Manual machines are cheap and good for the beginner, but quickly become tiresome to operate.   Electronic machines are usually more expensive and will need electronics or software to operate.  The electronics are now very old and could fail so I would get a reconditioned machine if you can afford this.  DesignaKnit software and cables can be bought to work with many Brother or Silver Reed machines, but check first.  The software choice might not be the best for a beginner, but can be something to think about for your second machine.  A punchcard machine is the best choice for a beginner. They are more robust and reliable and offer a range of patterns and stitches to support your new knitting hobby.

The final part of the decision of which machine to buy depends upon the type of yarn that you wish to knit with or more specifically the thickness of the yarn.  No machine can knit the full range of yarns, if you want to do this you will need to buy more than one machine.

Home Knitting Machines can be divided into 4 types depending upon the thickness of yarn that it can knit.  This is known in the trade as the GAUGE.  This relates to the spacing between the needles (and thickness of needles).  The following table shows the type of machine, the type of wool it can knit and the names of the knitting machines that you should look for.


7 gauge
5.6 gauge
3.9 gauge
2.8 gauge
3.6 mm
250 needles
4.5 mm
200 needles
6.5 mm
105/140/150/160 needles
9 mm
110 needles
1ply, 2ply, 3ply
lace, fingering,
light fingering
2ply, 3ply, 4ply
fingering, sock
4 ply, DK, aran,
fingering, sock, sport, worsted,
(DK), aran,
chunky, bulky,

LK150 (plastic)
Bond (8 mm)
Zippy 90

321, 323,
260, 360,
700, 740,
zippy deluxe,
Zippy Plus,
Silver Reed:-

KH860, KH881
KH836, KH890,
MK70 (foldup)

(convertable 4.5 and 9 mm)
SK120, SK121,
SK150 (steel),
SK151, SK155

Silver Reed:-
500, 550, 560, 580
Silver Reed:-

KH900, KH910,
KH940, KH950,
KH950i, KH965,
KH965i, KH970
Silver Reed:

Silver Reed:

  • Passap and Pfaff machines are 5.0 mm gauge
  • A full range of knitting machines can be found here.
  • Info on Knitmaster range of machines and accessories can be found here.
  • Brother range can be found here and thoughts on range of Brother machines here.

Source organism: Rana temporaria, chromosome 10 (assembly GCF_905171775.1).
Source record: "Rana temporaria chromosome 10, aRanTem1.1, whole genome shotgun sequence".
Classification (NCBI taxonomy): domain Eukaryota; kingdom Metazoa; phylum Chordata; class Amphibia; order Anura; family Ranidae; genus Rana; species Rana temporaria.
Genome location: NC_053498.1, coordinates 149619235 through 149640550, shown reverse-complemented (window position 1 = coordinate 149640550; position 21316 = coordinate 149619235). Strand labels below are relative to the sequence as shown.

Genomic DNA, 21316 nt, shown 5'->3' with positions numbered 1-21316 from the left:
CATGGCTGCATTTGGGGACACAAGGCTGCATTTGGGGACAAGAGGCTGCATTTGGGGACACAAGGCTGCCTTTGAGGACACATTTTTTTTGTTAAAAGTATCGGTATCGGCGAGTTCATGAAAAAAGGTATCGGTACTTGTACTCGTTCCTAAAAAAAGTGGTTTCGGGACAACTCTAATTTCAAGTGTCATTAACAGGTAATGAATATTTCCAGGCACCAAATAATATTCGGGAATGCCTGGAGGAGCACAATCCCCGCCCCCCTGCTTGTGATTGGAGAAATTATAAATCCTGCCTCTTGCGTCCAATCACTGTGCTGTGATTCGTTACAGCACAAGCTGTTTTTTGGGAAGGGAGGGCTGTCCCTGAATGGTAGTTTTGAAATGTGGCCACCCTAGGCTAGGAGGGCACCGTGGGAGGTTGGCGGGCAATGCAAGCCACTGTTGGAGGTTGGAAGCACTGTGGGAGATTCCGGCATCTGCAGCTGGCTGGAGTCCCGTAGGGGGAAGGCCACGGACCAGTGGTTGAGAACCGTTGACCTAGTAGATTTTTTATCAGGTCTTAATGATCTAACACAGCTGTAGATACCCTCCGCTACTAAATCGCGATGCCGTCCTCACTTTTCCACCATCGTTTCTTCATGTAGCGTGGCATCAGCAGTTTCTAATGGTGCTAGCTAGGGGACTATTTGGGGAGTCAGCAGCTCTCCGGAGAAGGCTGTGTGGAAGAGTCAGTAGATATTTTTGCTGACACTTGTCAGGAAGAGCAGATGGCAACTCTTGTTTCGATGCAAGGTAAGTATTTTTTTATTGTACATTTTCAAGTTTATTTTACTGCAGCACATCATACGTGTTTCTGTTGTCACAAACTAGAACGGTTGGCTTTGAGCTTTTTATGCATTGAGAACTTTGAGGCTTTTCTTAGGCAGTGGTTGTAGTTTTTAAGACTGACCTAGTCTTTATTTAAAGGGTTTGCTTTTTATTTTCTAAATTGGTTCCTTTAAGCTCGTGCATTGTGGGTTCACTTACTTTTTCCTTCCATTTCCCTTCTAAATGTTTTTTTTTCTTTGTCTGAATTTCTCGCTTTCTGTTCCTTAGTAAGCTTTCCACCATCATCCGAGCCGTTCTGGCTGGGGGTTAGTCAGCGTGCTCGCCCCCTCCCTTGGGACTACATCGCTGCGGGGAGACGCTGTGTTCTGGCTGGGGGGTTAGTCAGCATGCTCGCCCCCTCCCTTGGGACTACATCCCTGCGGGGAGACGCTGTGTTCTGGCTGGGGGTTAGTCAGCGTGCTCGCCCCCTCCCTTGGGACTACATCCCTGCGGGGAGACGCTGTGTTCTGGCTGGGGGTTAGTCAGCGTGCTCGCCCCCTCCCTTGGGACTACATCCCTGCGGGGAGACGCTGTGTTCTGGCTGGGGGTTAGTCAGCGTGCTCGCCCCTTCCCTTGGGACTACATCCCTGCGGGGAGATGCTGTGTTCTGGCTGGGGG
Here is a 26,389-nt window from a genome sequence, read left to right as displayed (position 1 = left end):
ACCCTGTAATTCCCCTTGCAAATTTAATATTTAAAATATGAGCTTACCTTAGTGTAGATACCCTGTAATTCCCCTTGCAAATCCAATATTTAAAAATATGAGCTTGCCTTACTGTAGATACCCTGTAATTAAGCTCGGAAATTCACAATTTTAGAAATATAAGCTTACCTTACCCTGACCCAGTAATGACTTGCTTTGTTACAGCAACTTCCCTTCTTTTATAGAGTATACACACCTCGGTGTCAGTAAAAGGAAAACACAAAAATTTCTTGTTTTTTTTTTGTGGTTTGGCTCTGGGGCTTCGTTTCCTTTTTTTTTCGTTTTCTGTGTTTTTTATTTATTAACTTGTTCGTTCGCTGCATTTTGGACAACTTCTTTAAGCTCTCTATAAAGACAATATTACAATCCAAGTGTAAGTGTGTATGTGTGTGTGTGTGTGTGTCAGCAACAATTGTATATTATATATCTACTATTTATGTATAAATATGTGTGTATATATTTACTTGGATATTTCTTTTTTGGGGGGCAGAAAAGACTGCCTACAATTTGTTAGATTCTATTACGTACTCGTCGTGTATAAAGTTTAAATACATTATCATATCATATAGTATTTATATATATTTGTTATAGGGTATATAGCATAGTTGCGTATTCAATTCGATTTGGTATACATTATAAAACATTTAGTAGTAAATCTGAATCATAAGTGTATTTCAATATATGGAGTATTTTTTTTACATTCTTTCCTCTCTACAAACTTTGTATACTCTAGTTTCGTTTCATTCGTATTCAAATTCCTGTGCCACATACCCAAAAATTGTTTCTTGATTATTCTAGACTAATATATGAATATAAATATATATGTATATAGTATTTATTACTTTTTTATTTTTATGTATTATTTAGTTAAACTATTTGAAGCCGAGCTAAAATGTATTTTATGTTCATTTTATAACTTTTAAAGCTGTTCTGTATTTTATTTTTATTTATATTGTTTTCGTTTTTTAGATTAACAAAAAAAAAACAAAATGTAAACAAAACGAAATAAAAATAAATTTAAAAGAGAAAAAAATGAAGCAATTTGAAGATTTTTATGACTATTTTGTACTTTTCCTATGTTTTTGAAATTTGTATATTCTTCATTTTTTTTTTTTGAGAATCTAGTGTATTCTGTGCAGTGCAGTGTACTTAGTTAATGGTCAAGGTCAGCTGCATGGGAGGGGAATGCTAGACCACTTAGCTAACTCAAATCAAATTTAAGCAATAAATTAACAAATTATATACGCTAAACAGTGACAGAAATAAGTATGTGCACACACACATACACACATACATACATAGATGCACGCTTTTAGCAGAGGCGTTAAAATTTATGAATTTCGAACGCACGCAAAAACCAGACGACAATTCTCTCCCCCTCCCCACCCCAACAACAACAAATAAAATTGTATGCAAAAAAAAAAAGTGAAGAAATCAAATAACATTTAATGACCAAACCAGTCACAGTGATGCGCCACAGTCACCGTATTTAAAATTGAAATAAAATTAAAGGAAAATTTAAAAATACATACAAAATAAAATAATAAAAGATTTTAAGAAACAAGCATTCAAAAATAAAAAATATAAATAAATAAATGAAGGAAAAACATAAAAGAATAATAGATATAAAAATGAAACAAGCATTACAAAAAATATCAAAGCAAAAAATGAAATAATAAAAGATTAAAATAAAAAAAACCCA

If you want to buy new then you can choose from the simple plastic mid-gauge LK150, the SK280 standard gauge punchcard or the SK840 standard gauge electronic machine, all can be seen at along with available new accessories.

If you are buying reconditioned or secondhand, the fine gauge and mid-gauge machines are rare and command high prices.   For a beginner on a budget wanting a machine that patterns, the best choice is a standard gauge punchcard machine or a chunky gauge, although the latter are not so common. 

Personally, I have owned 5 or 6 machines in my lifetime and as a beginner I like my standard gauge punchcard machine as it is easy to use and punchcards are cheap.  I do not knit thicker yarns often and am happy to hand knit them.

The choice between Brother and Knitmaster/Silver Reed is not easy as they both knit the same types of patterns, Knitmaster/Silver Reed uses levers on the carriage, Brother uses buttons.  Knitmaster/Silver Reed parts are more easily available and old accessories work on newer machines.  Brother have different types of accessories but were more popular in the UK so there are more second-hand machines available.  Some Brother machines also have garter carriages that can create purl stitches.  Some of the Brother machines can be used with img2track software.  Knitmaster machines were liked for their lace carriages.

In conclusion I believe that Brother or Knitmaster/Silver Reed is the best choice for a beginner.  Punchcard machines are the best choice overall.  Standard gauge machines and 4 ply yarn patterns is the most common choice and the most supported.  However, if you want to knit with DK yarn then you may need to wait until a suitable machine comes along or buy a simple LK150 new.